The Joy of Improvised Electro-Acoustic Music
The 4th Annual Cleveland Mini Maker Faire (CMMF), taking place on November 5 at Cleveland Public Library’s Main Branch, celebrates the Maker Movement – bringing together creators, inventors, crafters and techies who strive to inspire, unite and inform.
CMMF will bring together Makers from all backgrounds and skill sets to showcase why Cleveland is an important part of the Maker Movement and how public libraries can be a natural convener of makers, companies and people who are simply interested in learning more.
One such Maker is Bob Drake, Founder and Creator of Fluxmonkey – Cleveland’s own electro-acoustic musician. We spoke with Drake about electroacoustic music, the joy of collaboration and improvisation, and the value of curiosity and community.
Who/what is Fluxmonkey?
“Fluxmonkey is kind of an umbrella project name for various work I do in and around electro-acoustic music: performance, recordings, installations, workshops, printed circuit boards, and custom-made electronic instruments.”
What excites you most about this genre of music?
“What I do is primarily improvised electroacoustic music, using original instruments. The instruments I build generally have elements of indeterminacy built into them – not random, but not always knowable in advance. So they essentially become active collaborators with me during performance, surprising and challenging me with unexpected sounds and opportunities to interact. Expanding that situation into an improvised setting, especially with other performers, adds a hear-and-now intensity and interactivity that I find really exciting.”
Why is it important to be a maker?
“I personally find working with my hands and making things intrinsically rewarding and satisfying. Being creatively involved with the process of making my own tools/instruments, and knowing not only what they do but how they work, helps me to extend their potential through non-standard techniques and even ‘misuse.’ I also had the good fortune to learn from some generous master craftsmen at a very early age, and I really value the traditions of mentorship and apprenticeship. I think they would appreciate the spirit of shared knowledge and ‘passing it on’ evident in today’s maker communities.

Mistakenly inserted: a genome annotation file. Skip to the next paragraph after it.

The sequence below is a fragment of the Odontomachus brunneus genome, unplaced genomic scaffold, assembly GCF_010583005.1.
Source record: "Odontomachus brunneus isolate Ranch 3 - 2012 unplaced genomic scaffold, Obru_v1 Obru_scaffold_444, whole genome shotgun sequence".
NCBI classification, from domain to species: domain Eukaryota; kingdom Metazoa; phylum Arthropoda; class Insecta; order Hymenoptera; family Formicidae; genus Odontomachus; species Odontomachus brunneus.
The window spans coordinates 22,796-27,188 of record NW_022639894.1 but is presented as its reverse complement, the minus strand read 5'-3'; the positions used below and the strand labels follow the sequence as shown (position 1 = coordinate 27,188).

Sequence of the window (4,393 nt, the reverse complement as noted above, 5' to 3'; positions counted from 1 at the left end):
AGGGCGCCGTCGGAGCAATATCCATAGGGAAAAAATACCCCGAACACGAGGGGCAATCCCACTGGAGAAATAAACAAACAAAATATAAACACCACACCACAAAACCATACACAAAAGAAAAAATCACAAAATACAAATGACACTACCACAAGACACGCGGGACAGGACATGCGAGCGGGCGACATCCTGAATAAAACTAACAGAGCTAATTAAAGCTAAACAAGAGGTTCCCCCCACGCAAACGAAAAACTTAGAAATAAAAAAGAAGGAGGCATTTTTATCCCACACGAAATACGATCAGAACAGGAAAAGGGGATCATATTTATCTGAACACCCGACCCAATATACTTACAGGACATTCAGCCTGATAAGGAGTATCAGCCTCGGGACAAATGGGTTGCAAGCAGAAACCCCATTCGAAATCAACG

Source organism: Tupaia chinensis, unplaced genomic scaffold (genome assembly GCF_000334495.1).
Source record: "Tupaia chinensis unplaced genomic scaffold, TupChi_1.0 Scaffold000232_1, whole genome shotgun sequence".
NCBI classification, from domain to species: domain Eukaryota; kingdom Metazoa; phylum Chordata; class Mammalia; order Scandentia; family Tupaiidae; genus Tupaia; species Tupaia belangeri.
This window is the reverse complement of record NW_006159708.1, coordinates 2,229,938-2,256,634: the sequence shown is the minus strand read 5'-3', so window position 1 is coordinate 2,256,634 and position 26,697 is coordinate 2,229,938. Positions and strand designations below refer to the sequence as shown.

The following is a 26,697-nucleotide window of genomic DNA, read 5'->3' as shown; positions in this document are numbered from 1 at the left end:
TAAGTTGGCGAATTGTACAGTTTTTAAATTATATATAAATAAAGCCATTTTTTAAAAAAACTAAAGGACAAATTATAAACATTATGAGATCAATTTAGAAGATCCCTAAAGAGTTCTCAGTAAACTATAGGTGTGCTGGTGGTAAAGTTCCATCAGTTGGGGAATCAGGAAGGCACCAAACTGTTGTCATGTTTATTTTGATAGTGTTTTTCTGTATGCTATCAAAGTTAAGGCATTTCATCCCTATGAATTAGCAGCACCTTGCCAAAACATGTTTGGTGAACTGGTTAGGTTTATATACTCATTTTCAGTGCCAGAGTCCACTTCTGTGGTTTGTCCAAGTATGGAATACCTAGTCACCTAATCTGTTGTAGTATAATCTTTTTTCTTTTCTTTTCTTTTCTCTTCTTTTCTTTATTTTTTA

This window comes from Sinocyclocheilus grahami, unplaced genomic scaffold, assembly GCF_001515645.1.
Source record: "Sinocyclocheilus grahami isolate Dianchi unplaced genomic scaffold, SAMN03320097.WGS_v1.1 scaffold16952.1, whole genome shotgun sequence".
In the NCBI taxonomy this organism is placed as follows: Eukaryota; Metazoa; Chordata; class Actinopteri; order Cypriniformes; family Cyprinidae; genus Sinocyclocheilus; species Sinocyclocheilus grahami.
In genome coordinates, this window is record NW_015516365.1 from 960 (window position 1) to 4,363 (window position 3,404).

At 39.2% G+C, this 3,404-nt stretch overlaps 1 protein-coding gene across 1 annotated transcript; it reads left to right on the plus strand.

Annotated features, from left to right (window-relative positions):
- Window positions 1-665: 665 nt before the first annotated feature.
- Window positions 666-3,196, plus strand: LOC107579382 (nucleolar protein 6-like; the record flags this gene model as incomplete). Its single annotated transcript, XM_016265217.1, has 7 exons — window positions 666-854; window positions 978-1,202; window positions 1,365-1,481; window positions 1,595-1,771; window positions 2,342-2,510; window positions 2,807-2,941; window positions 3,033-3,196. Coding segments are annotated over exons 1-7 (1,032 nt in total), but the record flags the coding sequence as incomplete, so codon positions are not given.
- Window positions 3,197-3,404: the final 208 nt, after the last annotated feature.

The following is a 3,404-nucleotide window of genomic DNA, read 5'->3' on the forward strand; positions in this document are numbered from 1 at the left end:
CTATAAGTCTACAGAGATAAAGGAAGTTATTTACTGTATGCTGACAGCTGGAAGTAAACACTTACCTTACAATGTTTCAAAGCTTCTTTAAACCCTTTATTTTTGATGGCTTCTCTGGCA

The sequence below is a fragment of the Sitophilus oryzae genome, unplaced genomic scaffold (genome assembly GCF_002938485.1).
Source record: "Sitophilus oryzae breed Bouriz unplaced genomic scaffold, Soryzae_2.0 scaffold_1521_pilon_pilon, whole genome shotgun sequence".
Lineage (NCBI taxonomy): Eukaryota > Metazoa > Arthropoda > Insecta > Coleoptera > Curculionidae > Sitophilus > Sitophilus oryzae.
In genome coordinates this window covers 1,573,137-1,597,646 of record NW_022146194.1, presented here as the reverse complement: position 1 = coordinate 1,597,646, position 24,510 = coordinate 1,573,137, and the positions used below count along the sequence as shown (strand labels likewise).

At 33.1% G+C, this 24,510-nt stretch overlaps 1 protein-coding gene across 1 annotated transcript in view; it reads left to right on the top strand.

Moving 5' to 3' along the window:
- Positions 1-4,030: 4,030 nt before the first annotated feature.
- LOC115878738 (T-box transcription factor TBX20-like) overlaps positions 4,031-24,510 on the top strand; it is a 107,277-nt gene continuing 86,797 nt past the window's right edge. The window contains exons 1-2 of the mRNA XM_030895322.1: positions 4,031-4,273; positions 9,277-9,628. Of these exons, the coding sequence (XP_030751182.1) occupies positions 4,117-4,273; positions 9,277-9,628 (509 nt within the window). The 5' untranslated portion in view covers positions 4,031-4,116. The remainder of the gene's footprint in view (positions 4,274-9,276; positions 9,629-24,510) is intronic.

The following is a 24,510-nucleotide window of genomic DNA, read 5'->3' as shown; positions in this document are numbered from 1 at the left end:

An apropos quote I read in a new book, Experimental Music Since 1970 by Jennie Gottschalk, talking about David Behrman, a pioneer in the area of experimental electronic instruments:
There are two key points here: (1) In Behrmans’s view, making is making, whether it is music or an instrument. The construction of the instrument can be a significant part of the musical process. (2) You don’t have to know what you’re doing. The process and the result are not invalidated by an initial lack of expertise, but can become even more interesting as a result of behaviors that are not fully understood.”
What do you hope people learn/discover at this year’s Mini Maker Faire?
“The value of active curiosity and community.”
Bob Drake is a 2016 Creative Workforce Fellow with the Community Partnership for Arts and Culture/Cuyahoga Arts and Culture. Discover more at fluxmonkey.com.